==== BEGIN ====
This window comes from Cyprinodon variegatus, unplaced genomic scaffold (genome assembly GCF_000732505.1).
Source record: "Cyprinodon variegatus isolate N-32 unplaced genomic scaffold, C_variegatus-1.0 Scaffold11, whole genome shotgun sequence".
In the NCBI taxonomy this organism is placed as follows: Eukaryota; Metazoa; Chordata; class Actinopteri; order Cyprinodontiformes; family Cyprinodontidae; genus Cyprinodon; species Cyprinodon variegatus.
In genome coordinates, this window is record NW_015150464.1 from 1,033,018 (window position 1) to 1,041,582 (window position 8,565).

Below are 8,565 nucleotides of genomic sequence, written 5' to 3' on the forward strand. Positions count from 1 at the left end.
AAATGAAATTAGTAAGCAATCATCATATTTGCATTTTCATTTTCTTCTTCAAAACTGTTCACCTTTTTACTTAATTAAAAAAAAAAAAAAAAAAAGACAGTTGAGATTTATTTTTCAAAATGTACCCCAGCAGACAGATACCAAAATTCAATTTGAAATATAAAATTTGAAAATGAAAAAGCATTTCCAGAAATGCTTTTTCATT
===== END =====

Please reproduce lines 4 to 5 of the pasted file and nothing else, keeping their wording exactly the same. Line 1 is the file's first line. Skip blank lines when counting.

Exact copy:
In genome coordinates, this window is record NW_015150464.1 from 1,033,018 (window position 1) to 1,041,582 (window position 8,565).

Below are 8,565 nucleotides of genomic sequence, written 5' to 3' on the forward strand. Positions count from 1 at the left end.